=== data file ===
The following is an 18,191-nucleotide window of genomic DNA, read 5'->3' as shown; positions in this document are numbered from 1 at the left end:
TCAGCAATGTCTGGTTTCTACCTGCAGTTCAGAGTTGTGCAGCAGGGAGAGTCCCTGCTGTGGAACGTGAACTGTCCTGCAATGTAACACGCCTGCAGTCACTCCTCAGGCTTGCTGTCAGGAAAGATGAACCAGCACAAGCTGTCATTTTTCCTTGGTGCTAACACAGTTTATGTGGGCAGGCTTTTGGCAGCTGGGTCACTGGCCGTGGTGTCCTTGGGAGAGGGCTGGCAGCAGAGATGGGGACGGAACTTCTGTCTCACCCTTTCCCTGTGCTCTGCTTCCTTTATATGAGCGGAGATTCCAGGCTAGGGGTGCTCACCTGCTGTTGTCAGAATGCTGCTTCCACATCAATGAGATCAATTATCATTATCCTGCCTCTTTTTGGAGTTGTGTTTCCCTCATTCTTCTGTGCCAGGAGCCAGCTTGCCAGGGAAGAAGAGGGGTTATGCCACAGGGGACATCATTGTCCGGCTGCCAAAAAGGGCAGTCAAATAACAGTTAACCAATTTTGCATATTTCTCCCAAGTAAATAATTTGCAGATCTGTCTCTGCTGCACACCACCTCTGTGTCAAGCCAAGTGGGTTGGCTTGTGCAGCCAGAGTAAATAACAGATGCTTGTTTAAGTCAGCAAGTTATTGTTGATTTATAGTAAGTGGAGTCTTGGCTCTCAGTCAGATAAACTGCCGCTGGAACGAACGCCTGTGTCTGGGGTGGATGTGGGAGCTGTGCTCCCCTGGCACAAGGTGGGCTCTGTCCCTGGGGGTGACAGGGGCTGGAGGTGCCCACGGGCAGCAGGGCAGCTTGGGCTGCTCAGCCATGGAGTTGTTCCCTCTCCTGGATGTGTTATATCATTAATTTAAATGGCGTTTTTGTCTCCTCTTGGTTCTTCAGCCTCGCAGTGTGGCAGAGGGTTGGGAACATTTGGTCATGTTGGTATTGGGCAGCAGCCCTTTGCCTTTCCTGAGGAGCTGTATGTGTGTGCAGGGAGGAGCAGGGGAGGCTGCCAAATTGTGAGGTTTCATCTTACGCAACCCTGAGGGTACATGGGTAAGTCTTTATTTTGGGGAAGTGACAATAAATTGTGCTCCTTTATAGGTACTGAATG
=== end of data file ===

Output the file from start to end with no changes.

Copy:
The following is an 18,191-nucleotide window of genomic DNA, read 5'->3' as shown; positions in this document are numbered from 1 at the left end:
TCAGCAATGTCTGGTTTCTACCTGCAGTTCAGAGTTGTGCAGCAGGGAGAGTCCCTGCTGTGGAACGTGAACTGTCCTGCAATGTAACACGCCTGCAGTCACTCCTCAGGCTTGCTGTCAGGAAAGATGAACCAGCACAAGCTGTCATTTTTCCTTGGTGCTAACACAGTTTATGTGGGCAGGCTTTTGGCAGCTGGGTCACTGGCCGTGGTGTCCTTGGGAGAGGGCTGGCAGCAGAGATGGGGACGGAACTTCTGTCTCACCCTTTCCCTGTGCTCTGCTTCCTTTATATGAGCGGAGATTCCAGGCTAGGGGTGCTCACCTGCTGTTGTCAGAATGCTGCTTCCACATCAATGAGATCAATTATCATTATCCTGCCTCTTTTTGGAGTTGTGTTTCCCTCATTCTTCTGTGCCAGGAGCCAGCTTGCCAGGGAAGAAGAGGGGTTATGCCACAGGGGACATCATTGTCCGGCTGCCAAAAAGGGCAGTCAAATAACAGTTAACCAATTTTGCATATTTCTCCCAAGTAAATAATTTGCAGATCTGTCTCTGCTGCACACCACCTCTGTGTCAAGCCAAGTGGGTTGGCTTGTGCAGCCAGAGTAAATAACAGATGCTTGTTTAAGTCAGCAAGTTATTGTTGATTTATAGTAAGTGGAGTCTTGGCTCTCAGTCAGATAAACTGCCGCTGGAACGAACGCCTGTGTCTGGGGTGGATGTGGGAGCTGTGCTCCCCTGGCACAAGGTGGGCTCTGTCCCTGGGGGTGACAGGGGCTGGAGGTGCCCACGGGCAGCAGGGCAGCTTGGGCTGCTCAGCCATGGAGTTGTTCCCTCTCCTGGATGTGTTATATCATTAATTTAAATGGCGTTTTTGTCTCCTCTTGGTTCTTCAGCCTCGCAGTGTGGCAGAGGGTTGGGAACATTTGGTCATGTTGGTATTGGGCAGCAGCCCTTTGCCTTTCCTGAGGAGCTGTATGTGTGTGCAGGGAGGAGCAGGGGAGGCTGCCAAATTGTGAGGTTTCATCTTACGCAACCCTGAGGGTACATGGGTAAGTCTTTATTTTGGGGAAGTGACAATAAATTGTGCTCCTTTATAGGTACTGAATG